Synagogues of Europe: Architecture, History, Meaning
Winner, National Jewish Book Award.
The most comprehensive treatment of the subject in any language, Synagogues of Europe is a unique testament of a minority which had to temper its architectural ambitions to suit political and social circumstances, as well as an account of design and function. The loss of so many structures makes it a particularly poignant record.
The book is divided into two parts, the first dealing with the origin and nature of a synagogue. Chapters compare the synagogue to the Temple of Jerusalem and to churches and mosques, discuss the affect of liturgical furnishings on the building's form, and take up such questions as whether there is a Jewish style in architecture, the importance of the designer's religion, the limits that outside society imposed on Jewish building, and the public and private images presented by the minority in its religious architecture.
The book's second part analyzes specific buildings with examples ranging in time from the Roman empire to the present. They are taken from almost every European capital from London to Leningrad, and include buildings designed by such distinguished architects as Gottfried Semper and Hector Guimard. Smaller cities' synagogues are also included - medieval Spanish buildings in Toledo; imposing Renaissance examples in Venice and Pinsk; a nineteenth-century skyscraper in Turin; Sir Moses Montefiore's own synagogue; a synagogue that looks like a Gothic church; and the most beautiful of the Polish wooden synagogues. The illustrations of surviving and demolished buildings include old prints and photographs, plans, and paintings, some published here for the first time. An extensive bibliography and Notes for the Visitor provide a useful resource for travelers.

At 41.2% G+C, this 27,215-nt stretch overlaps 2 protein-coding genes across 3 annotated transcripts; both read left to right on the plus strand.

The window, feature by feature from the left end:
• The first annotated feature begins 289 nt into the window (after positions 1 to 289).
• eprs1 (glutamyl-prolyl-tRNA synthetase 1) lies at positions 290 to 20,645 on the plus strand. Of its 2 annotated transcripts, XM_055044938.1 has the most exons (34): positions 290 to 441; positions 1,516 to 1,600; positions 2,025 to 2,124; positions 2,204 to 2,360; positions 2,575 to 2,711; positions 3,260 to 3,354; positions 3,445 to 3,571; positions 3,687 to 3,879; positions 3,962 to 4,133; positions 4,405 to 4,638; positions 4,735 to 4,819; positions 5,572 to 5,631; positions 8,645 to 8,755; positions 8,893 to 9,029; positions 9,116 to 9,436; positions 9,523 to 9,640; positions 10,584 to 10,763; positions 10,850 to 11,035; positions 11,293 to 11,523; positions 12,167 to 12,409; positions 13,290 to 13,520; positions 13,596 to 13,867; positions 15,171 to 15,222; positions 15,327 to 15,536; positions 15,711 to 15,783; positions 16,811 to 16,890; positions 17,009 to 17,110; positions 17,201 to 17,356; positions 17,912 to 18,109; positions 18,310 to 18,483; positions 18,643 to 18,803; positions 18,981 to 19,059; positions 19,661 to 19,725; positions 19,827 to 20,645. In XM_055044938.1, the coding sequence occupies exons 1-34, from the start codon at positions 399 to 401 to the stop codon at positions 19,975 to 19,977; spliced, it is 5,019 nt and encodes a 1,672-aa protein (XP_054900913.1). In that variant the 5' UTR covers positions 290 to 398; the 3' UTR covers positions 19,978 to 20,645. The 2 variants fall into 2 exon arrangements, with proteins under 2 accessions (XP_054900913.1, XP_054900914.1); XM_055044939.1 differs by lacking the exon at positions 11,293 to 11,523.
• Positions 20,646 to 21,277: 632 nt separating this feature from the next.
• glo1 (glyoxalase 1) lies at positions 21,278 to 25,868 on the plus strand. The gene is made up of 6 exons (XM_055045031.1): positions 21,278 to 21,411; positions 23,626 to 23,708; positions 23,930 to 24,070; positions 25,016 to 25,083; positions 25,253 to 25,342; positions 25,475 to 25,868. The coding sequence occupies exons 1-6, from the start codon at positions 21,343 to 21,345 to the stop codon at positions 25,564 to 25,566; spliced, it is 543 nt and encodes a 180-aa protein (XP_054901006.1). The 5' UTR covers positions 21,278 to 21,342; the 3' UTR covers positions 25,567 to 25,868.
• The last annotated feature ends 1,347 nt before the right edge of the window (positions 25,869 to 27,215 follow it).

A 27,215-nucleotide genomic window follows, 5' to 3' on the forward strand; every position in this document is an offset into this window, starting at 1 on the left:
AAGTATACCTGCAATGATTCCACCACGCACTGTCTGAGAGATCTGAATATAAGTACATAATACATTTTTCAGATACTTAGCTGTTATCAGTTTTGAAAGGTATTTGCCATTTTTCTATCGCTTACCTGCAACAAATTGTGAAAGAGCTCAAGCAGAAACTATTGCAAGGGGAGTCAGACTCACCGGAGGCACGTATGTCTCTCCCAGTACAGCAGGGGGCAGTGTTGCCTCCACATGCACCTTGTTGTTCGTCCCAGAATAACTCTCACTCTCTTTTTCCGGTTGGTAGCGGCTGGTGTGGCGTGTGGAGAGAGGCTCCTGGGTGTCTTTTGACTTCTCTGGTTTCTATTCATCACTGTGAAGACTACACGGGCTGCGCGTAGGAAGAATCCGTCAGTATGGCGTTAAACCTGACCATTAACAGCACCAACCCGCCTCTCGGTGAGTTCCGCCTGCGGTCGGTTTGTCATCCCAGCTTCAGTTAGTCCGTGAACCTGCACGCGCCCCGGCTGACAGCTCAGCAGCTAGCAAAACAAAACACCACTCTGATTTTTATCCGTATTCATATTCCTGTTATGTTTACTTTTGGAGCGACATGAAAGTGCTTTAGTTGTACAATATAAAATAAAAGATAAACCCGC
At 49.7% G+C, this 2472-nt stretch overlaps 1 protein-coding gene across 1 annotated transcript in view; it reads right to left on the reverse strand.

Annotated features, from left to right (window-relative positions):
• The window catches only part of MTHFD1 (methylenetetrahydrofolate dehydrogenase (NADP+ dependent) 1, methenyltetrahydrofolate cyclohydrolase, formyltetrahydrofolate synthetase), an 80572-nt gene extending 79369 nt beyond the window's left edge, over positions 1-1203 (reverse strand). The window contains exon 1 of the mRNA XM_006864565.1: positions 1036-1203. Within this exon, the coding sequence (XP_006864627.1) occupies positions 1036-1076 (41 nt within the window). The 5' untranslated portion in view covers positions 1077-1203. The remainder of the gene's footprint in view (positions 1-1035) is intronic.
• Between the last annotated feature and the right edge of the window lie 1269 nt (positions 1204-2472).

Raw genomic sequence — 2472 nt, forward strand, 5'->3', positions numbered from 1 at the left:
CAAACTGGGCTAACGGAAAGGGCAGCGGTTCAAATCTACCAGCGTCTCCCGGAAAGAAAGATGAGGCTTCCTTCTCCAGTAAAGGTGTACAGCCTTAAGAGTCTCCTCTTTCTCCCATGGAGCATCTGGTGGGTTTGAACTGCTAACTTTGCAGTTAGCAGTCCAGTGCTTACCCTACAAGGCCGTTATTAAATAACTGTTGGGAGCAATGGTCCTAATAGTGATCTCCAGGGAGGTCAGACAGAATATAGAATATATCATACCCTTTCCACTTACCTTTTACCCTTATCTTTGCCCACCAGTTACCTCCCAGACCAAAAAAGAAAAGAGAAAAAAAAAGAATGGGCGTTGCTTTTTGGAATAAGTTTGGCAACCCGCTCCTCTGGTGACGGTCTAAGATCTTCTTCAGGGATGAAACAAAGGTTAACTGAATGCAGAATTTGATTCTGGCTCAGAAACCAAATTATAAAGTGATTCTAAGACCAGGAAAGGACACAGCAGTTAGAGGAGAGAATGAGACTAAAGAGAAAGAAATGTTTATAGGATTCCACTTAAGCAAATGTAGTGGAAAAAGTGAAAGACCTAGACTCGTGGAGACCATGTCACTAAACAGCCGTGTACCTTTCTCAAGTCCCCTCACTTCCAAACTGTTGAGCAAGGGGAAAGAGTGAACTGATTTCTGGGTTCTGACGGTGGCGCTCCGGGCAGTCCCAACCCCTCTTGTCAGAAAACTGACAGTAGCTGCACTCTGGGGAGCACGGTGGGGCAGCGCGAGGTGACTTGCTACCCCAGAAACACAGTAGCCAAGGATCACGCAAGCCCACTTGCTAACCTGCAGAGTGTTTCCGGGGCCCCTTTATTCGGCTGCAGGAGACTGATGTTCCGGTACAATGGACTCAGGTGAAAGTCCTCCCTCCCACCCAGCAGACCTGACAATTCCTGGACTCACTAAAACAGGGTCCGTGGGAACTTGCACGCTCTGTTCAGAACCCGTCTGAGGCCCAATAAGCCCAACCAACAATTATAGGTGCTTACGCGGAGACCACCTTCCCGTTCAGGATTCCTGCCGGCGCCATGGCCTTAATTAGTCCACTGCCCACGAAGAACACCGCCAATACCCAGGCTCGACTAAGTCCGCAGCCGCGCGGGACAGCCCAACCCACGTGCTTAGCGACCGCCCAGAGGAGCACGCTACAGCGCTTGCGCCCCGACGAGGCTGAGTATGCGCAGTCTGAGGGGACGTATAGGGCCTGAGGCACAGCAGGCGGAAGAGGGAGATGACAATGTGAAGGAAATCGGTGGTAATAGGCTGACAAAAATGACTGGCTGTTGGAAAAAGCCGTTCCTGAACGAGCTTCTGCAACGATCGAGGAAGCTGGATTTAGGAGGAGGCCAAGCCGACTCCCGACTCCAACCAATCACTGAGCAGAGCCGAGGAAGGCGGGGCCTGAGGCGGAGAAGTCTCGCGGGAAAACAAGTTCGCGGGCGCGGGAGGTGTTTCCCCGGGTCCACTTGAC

Carol Krinsky is Professor of Fine Arts at New York University. She is the author of Rockefeller Center and currently president of the Society of Architectural Historians.
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The European Synagogue from Antiquity to Modern Times
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